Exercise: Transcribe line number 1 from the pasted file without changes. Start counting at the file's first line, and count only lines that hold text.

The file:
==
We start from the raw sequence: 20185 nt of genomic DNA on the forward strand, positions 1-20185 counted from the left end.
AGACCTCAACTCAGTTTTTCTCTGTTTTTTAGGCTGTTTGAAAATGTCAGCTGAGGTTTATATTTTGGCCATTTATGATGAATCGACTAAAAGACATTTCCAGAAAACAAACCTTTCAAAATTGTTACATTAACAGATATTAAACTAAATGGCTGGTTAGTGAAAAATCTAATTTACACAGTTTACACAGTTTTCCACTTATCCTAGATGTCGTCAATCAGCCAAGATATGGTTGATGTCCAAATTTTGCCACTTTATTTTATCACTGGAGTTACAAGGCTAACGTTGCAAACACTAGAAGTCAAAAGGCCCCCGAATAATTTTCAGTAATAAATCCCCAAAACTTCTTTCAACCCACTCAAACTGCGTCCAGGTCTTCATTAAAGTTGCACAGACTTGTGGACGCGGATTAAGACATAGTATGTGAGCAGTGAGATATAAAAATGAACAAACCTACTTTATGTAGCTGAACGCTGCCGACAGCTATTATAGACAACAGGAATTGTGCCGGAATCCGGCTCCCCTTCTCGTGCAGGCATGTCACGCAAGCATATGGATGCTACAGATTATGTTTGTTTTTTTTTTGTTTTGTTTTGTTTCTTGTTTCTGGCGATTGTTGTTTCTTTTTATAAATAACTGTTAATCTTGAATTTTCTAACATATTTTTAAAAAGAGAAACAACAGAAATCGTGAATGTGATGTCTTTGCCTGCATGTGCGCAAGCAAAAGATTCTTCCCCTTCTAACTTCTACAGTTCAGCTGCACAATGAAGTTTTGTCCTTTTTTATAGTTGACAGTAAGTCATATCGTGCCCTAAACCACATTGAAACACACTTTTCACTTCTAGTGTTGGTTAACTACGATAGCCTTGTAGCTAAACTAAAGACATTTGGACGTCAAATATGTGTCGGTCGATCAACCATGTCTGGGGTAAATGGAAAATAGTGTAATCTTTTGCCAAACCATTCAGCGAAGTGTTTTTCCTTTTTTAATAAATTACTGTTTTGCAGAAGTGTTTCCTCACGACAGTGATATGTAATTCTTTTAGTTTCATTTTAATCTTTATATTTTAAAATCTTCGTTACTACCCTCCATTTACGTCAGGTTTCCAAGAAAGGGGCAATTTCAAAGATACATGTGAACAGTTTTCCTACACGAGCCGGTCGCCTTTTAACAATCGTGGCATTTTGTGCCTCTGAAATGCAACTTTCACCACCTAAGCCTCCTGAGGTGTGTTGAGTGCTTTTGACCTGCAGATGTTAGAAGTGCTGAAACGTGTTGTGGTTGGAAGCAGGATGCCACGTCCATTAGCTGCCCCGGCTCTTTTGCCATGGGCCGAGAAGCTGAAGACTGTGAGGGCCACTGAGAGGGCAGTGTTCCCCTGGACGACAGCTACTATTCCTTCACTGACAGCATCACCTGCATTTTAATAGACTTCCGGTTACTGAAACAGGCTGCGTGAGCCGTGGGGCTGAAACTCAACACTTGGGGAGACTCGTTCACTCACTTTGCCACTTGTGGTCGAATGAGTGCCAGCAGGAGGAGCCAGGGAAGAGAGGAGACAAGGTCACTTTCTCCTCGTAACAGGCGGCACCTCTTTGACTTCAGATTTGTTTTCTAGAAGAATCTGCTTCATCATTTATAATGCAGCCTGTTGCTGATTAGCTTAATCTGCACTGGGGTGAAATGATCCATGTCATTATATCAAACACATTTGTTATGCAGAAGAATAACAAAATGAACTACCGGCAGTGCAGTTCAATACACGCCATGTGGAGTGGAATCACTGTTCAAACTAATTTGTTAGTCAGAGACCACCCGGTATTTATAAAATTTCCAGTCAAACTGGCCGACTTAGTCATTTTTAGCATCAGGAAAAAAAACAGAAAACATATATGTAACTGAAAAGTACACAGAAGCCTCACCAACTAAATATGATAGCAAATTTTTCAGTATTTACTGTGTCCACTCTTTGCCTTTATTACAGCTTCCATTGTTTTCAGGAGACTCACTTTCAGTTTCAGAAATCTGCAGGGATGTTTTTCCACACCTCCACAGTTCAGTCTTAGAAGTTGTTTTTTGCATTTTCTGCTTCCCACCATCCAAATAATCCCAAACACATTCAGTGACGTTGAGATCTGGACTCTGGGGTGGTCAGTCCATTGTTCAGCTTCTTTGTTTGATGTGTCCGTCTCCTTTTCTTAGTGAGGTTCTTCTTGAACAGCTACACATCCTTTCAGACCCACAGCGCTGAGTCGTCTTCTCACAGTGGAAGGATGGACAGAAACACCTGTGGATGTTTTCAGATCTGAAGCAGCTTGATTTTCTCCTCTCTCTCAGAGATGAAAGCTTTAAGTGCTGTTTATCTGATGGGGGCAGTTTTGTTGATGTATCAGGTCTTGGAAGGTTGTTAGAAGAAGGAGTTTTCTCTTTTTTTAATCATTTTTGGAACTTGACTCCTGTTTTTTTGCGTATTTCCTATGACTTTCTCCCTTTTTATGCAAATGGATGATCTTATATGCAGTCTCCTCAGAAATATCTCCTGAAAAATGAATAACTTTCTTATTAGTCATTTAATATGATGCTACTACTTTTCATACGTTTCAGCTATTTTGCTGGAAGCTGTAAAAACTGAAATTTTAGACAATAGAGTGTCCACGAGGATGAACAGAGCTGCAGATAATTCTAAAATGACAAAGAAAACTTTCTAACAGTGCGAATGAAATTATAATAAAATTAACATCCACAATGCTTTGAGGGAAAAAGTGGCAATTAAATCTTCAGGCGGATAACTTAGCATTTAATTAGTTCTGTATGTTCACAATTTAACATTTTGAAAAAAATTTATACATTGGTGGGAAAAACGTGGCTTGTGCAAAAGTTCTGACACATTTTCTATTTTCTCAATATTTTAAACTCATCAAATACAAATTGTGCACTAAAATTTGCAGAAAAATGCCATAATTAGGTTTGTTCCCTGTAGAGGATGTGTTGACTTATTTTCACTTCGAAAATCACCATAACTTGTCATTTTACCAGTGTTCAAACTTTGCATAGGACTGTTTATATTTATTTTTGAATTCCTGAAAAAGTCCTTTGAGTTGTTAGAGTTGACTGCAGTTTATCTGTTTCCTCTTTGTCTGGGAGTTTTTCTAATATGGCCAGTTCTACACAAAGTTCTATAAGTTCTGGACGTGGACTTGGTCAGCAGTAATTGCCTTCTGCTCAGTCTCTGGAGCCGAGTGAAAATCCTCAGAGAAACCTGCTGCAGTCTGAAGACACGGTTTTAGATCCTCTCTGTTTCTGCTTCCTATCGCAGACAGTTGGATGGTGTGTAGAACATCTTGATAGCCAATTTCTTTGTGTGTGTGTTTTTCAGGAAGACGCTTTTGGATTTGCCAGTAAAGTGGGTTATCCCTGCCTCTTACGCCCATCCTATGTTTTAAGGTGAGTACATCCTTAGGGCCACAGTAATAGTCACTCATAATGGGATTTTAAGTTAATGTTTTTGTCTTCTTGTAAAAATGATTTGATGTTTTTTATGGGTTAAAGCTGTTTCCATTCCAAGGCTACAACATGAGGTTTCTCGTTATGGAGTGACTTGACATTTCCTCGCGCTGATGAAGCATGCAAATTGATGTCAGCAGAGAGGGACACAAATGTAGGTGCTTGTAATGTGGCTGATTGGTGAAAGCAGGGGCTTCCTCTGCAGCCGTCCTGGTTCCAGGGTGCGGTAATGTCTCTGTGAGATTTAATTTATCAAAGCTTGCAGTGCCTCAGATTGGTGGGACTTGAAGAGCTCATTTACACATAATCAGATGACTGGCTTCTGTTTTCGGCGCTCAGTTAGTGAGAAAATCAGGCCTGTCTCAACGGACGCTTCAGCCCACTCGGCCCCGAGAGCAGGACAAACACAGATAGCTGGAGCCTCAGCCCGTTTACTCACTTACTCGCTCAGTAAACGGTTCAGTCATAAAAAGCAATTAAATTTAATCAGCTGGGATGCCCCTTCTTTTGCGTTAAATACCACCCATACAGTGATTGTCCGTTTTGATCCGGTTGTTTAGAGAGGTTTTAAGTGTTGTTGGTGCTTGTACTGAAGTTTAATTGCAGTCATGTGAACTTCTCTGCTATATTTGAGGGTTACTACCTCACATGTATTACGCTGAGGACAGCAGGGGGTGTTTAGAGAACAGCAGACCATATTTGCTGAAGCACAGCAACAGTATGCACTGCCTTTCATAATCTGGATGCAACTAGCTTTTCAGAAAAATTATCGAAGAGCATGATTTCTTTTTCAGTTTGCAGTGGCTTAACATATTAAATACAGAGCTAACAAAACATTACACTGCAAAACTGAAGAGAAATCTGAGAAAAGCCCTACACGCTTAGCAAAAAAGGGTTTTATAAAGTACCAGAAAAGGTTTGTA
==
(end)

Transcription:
We start from the raw sequence: 20185 nt of genomic DNA on the forward strand, positions 1-20185 counted from the left end.